A recent opinion from the United States Bankruptcy Court in Baton Rouge, Louisiana shows that even experienced lenders and developers may not always understand how Louisiana’s Private Works Act applies to their project, and how much leverage a properly filed notice of contract can provide to a general contractor.  Tuscany Reserve, LLC (“LLC”) was formed by sophisticated developers for the purpose of developing a new apartment complex in Baton Rouge. LLC obtained acquisition and construction financing from a bank (1st Bank), which properly recorded its mortgage on the project before work commenced. LLC hired “Contractor” to build the complex; Contractor recorded its notice of contract in the parish mortgage records.  As often happens, a dispute developed between LLC and Contractor regarding the work performed and lack of payment.  Contractor stopped work and filed a lien on the property under the Louisiana Private Works Act for $1.17 million.  Contractor eventually agreed to cancel its lien in exchange for a promissory note and guarantees from LLC’s principals and collateral provided by an LLC affiliate.  Once the lien was cancelled, 1st Bank funded two draw requests on the construction loan.  LLC needed more money for the project and turned to a new lender (2nd Bank) for additional financing.   2nd Bank secured its loan with a collateral mortgage on the immovable property for the project; there were no liens in the property records when 2nd Bank recorded its mortgage.  The relationship between LLC and Contractor soon soured, again, and Contractor filed two liens on the project, one for the original claim amount, plus interest, and another for $250,000.00.  Contractor sued LLC and its principals on the matured promissory note, and also sued LLC based on its rights under the recorded construction contract and the Louisiana Private Works Act. LLC eventually filed for chapter 11 bankruptcy in the Middle District of Louisiana.

In LLC’s bankruptcy case, Contractor initiated an adversary proceeding to determine the validity and priority of its lien vis-à-vis 2nd Bank’s mortgage.  The Bankruptcy Court applied the provisions of Louisiana’s Private Works Act and found that the Contractor’s liens ranked ahead of 2nd Bank’s mortgage – even though the liens were filed later in time – because the liens’ effective date relates back to the date the notice of contract was filed. The net result was that 2nd Bank’s mortgage, filed when there were no liens on the project, ranked behind Contractor’s claim for more than $1.3 million.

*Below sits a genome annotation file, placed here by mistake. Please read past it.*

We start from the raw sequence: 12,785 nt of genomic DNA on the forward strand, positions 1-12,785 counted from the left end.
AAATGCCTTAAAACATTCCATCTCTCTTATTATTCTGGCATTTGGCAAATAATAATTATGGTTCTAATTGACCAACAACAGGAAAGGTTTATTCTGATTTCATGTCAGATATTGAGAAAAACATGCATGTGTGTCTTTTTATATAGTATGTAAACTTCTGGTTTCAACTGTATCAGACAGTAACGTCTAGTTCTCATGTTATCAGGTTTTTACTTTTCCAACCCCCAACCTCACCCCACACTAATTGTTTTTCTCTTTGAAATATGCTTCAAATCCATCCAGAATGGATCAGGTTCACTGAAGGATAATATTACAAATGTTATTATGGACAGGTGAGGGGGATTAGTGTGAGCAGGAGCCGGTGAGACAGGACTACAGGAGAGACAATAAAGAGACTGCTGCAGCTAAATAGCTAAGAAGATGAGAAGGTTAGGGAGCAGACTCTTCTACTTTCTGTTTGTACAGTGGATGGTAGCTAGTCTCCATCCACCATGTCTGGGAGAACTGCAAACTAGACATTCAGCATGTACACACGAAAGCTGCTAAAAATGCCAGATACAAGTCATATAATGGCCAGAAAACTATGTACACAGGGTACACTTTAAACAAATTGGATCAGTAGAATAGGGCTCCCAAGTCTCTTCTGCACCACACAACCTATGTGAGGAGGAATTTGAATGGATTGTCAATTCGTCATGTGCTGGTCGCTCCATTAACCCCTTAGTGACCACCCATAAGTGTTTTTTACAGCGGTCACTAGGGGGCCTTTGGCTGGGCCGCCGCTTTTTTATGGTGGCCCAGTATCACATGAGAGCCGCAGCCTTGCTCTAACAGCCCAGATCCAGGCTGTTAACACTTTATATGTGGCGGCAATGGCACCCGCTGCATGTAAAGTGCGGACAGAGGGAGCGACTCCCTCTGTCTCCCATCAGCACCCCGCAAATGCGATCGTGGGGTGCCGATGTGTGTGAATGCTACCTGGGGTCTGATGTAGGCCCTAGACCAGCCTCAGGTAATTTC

2nd Bank made several arguments for why Contractor’s liens should not relate back to the date the notice of contract was filed. 2nd Bank argued that Contractor’s agreement to take a promissory note in lieu of payment after the first lien was filed, and Contractor’s subsequent cancellation of its lien, was a novation of Contractor’s claims and transformed those claims “from a construction contract claim secured by Private Works Act liens into an unsecured claim” based on the promissory note.  The Bankruptcy Court disagreed.  The Court found that the parties’ agreement did not expressly state that a novation was intended, so no novation occurred. The original debt and related rights remained in place.

The Court also rejected 2nd Bank’s argument that Contractor abandoned its privilege by cancelling its initial lien and accepting LLC’s promissory note and other consideration in payment of that debt. The Court noted that there is no authority for 2nd Bank’s proposition that a contractor is barred from filing a second lien for the same work referenced in an earlier lien that the Contractor cancelled.  So long as a notice of contract is on file, the contractor has the right to file a lien on the project, and that lien will outrank any mortgage put on the project after the notice of contract was filed.  See Shreve Land Constructors, LLC v. Tuscany Reserve, LLC, et al. (In re Tuscany Reserve, LLC), Adv. No. 10-1042 (Bankr. M.D. La., March 3, 2011).

How can a lender considering a new loan on an existing project avoid the same fate that befell 2nd Bank?  First and foremost, thoroughly review the mortgage records before advancing funds.  The absence of liens on the project does not necessarily mean that all is clear. If there is a notice of contract for the project in the mortgage records, the new lender should require the contractor to terminate that contract or subordinate its rights to the new lender as a condition of advancing funds.